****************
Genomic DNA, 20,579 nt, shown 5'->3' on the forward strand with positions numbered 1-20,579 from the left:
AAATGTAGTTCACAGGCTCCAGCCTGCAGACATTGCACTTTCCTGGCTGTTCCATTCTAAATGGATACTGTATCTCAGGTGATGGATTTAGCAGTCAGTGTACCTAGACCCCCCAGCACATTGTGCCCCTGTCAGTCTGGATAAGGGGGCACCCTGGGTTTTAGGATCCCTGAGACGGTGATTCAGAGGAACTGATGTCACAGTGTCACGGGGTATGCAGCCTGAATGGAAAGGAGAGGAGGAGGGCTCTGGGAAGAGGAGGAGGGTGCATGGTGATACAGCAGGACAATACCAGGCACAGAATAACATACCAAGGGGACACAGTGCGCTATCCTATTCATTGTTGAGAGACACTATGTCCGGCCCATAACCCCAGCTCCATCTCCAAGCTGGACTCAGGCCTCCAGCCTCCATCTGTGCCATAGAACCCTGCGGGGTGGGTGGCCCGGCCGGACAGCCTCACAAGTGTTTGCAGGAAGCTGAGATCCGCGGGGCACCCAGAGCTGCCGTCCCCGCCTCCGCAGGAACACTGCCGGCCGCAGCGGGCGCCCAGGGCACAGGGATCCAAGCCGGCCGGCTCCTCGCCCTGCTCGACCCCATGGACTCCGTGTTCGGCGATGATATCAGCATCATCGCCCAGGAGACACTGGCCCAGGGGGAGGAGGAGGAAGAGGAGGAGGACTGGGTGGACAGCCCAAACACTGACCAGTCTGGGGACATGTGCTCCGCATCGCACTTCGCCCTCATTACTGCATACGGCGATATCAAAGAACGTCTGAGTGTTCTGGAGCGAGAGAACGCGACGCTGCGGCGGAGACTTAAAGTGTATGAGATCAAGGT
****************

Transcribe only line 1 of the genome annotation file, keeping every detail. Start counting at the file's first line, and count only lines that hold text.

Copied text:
Genomic DNA, 20,579 nt, shown 5'->3' on the forward strand with positions numbered 1-20,579 from the left: